I own a vacant lot in rural Maine that I want to put a tiny house on to use as a cabin. I am not sure whether I will build the tiny house on a permanent foundation or wheels. Are tiny houses legal in Maine? Does it matter whether I build it on a permanent foundation or wheels?
The answers to your questions will depend on various factors and require you to do site-specific research. Some of the factors that are important include what zoning district of Maine your land is in, what development standards apply, and even perhaps how many nights a year you sleep on your property in the tiny house.
This article provides some background information to help you start the necessary research on tiny houses in Maine. Other available resources include the zoning authority (likely either your local government or the Maine Land Use Planning Commission), local builders who are familiar with the codes and regulations that apply to tiny houses, and even a Maine land use attorney.
In Maine, zoning authority will lie with either your local municipality (for example, the City of Portland, Maine) or the Maine Land Use Planning Commission (LUPC). The LUPC serves as the planning and zoning authority for over half of Maine, including unorganized and deorganized areas of the state. In short, zoning is the division of land into districts and the regulation of land uses in those districts.
One of the first documents you will want to review is the governing zoning ordinance. Much of rural Maine falls under the control of the LUPC. The LUPC's zoning regulations are in Chapter 10, "Land Use Districts and Standards"of the LUPC's Rules and Standards.
For rural property, the LUPC's zoning regulations will likely apply. If your township has zoning authority, check its website for a copy of the ordinance or contact the township to find out where you can get a copy.
Once you identify the applicable zoning regulations, you will need to determine, if you do not already know, how your vacant lot is zoned. For example, if your land falls under the control of the LUPC, it will likely be classified as a major district (Protection, Management, or Development) and a subdistrict (such as Commercial and Industrial, Rural Settlement, and Residential Recreation).
The zoning ordinance should have a zoning map you can look at to determine what zoning district you are in. If you are unsure about your zoning, call the local planning department and ask.
If your Maine property is near water, it is also a good idea to be familiar with the Maine Shoreland Zoning Act (MSZA). The MSZA requires municipalities to adopt and enforce local ordinances that regulate land use near many bodies of water. The MSZA includes land within:
If your property is in the Shoreland Zone, additional regulations will likely apply to any development on your property.
In addition to any applicable zoning ordinance, other rules and laws may apply to the development of your Maine property. For example, environmental, solid waste, and stormwater control regulations, are common. Be sure to understand each regulation before you begin development.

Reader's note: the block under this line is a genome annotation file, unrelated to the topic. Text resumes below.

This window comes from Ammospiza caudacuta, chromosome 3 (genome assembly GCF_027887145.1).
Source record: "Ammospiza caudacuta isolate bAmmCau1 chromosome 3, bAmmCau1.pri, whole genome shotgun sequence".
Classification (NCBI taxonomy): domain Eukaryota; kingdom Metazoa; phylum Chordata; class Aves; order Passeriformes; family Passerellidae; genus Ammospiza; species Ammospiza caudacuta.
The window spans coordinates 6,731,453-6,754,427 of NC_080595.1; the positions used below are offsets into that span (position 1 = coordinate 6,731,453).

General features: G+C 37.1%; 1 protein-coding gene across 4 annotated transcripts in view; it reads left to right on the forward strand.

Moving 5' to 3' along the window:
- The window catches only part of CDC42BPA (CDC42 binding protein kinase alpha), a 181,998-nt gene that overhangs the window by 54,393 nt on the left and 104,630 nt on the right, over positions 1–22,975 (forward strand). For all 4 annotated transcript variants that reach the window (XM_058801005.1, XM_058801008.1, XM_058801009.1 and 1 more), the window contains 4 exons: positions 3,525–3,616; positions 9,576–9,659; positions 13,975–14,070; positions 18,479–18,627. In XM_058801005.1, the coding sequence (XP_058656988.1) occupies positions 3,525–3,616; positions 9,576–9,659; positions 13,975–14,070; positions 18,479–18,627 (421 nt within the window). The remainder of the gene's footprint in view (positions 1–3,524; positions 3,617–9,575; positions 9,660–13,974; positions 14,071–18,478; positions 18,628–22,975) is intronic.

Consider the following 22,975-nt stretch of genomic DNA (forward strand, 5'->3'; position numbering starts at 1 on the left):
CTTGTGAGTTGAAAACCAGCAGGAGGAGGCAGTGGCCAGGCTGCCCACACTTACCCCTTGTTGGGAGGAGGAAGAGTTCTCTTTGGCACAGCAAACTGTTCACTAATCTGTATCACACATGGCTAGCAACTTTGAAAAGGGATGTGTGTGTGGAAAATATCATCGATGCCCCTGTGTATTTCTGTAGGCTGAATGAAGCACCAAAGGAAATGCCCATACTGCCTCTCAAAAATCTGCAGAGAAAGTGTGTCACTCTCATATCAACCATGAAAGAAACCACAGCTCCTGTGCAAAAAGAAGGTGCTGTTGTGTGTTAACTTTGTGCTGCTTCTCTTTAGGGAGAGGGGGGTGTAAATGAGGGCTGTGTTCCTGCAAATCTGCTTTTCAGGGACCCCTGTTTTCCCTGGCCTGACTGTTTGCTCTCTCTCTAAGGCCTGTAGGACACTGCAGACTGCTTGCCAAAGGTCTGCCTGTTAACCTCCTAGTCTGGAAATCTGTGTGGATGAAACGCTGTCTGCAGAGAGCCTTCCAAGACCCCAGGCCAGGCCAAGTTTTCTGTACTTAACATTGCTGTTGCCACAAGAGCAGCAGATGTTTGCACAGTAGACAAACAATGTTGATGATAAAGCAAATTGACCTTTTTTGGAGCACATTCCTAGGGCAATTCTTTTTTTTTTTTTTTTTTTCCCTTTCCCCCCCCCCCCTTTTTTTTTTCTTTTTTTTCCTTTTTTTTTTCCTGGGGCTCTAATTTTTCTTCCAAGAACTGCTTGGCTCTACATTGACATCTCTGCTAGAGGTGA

Tiny houses often fall into a gray area in the law, especially tiny houses on wheels. Zoning regulations may allow a tiny house on a foundation as a single-family residence. But if a zoning authority has a minimum dwelling size requirement, for example, 800 square feet, it may not be possible to build a "tiny house."
Alternatively, a tiny house on wheels may fit the definition of a “recreational vehicle” (“RV”) and be considered a camping use. Under the LUPC, the closest related use is "Residential Campsite." Under the LUPC’s rules, in some zones non-commercial campsites with minimal permanent development are allowed. Check with the LUPC to see if a tiny house on wheels is allowed on your property and, if so, whether or not you can leave it there year round.
Another example is in North Yarmouth, Maine. There, camping is legal in certain zones so long as:
See the complete North Yarmouth land use ordinance for details.
You will need to review the applicable zoning ordinance carefully to see what uses are allowed on your vacant lot and whether your intended use of a tiny house as a cabin is allowable. Among other questions, consider these as you review the code:
In most cases, if your tiny house fits the definition of a "dwelling" and is built on a permanent foundation, it will need to comply with the Maine Uniform Building and Energy Code (MUBEC). In some cases, a tiny house will meet the definition of a manufactured home or modular home. Safety standards apply to manufactured homes and modular homes as well.
If you plan to put your tiny house on a trailer with wheels, check with the governing jurisdiction to learn what, if any, building standards will apply. It is possible the tiny house on wheels will need to be certified to meet some safety standards like those applied to recreational vehicles.
Preliminary considerations like whether it is feasible to build your tiny house and how much it will cost to build it are directly impacted by these standards. Before purchasing or beginning construction, be sure to understand what safety standards and building codes apply to your tiny house.
Failing to comply with all laws and regulations on developing a vacant lot in Maine, whether with a tiny house or any other use, may lead to a fine and you may have to remove your tiny house.
To protect yourself, hiring a Maine land use attorney is a good idea. Other experts, such as a tiny house builder, may be useful resources as well.